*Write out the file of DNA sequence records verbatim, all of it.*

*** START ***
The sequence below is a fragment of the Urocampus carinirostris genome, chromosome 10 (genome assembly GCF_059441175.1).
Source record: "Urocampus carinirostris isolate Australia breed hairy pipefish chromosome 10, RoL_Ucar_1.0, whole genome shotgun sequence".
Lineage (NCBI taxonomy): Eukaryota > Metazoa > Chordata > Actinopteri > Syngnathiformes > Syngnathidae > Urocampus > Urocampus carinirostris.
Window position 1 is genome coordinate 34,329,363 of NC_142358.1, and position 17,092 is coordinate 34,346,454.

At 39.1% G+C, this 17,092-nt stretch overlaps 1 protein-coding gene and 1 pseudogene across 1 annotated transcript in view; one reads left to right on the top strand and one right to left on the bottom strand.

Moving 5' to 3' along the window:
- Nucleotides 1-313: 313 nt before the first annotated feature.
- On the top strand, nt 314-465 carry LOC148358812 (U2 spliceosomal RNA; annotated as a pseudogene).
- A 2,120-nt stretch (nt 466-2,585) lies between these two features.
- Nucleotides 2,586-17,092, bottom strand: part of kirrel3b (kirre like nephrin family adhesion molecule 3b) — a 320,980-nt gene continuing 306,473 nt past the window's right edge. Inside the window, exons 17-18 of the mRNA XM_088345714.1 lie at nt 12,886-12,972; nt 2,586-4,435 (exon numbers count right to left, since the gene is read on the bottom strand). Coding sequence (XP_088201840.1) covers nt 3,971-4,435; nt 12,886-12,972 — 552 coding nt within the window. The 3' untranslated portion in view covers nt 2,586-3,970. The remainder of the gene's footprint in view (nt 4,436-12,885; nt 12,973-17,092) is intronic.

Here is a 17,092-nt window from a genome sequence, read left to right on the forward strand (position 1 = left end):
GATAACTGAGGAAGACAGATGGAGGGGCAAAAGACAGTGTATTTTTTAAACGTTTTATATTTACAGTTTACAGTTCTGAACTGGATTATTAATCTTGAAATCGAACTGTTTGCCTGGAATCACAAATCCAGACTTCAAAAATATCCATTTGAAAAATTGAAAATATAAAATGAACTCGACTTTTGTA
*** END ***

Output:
The sequence below is a fragment of the Urocampus carinirostris genome, chromosome 10 (genome assembly GCF_059441175.1).
Source record: "Urocampus carinirostris isolate Australia breed hairy pipefish chromosome 10, RoL_Ucar_1.0, whole genome shotgun sequence".
Lineage (NCBI taxonomy): Eukaryota > Metazoa > Chordata > Actinopteri > Syngnathiformes > Syngnathidae > Urocampus > Urocampus carinirostris.
Window position 1 is genome coordinate 34,329,363 of NC_142358.1, and position 17,092 is coordinate 34,346,454.

At 39.1% G+C, this 17,092-nt stretch overlaps 1 protein-coding gene and 1 pseudogene across 1 annotated transcript in view; one reads left to right on the top strand and one right to left on the bottom strand.

Moving 5' to 3' along the window:
- Nucleotides 1-313: 313 nt before the first annotated feature.
- On the top strand, nt 314-465 carry LOC148358812 (U2 spliceosomal RNA; annotated as a pseudogene).
- A 2,120-nt stretch (nt 466-2,585) lies between these two features.
- Nucleotides 2,586-17,092, bottom strand: part of kirrel3b (kirre like nephrin family adhesion molecule 3b) — a 320,980-nt gene continuing 306,473 nt past the window's right edge. Inside the window, exons 17-18 of the mRNA XM_088345714.1 lie at nt 12,886-12,972; nt 2,586-4,435 (exon numbers count right to left, since the gene is read on the bottom strand). Coding sequence (XP_088201840.1) covers nt 3,971-4,435; nt 12,886-12,972 — 552 coding nt within the window. The 3' untranslated portion in view covers nt 2,586-3,970. The remainder of the gene's footprint in view (nt 4,436-12,885; nt 12,973-17,092) is intronic.

Here is a 17,092-nt window from a genome sequence, read left to right on the forward strand (position 1 = left end):
GATAACTGAGGAAGACAGATGGAGGGGCAAAAGACAGTGTATTTTTTAAACGTTTTATATTTACAGTTTACAGTTCTGAACTGGATTATTAATCTTGAAATCGAACTGTTTGCCTGGAATCACAAATCCAGACTTCAAAAATATCCATTTGAAAAATTGAAAATATAAAATGAACTCGACTTTTGTA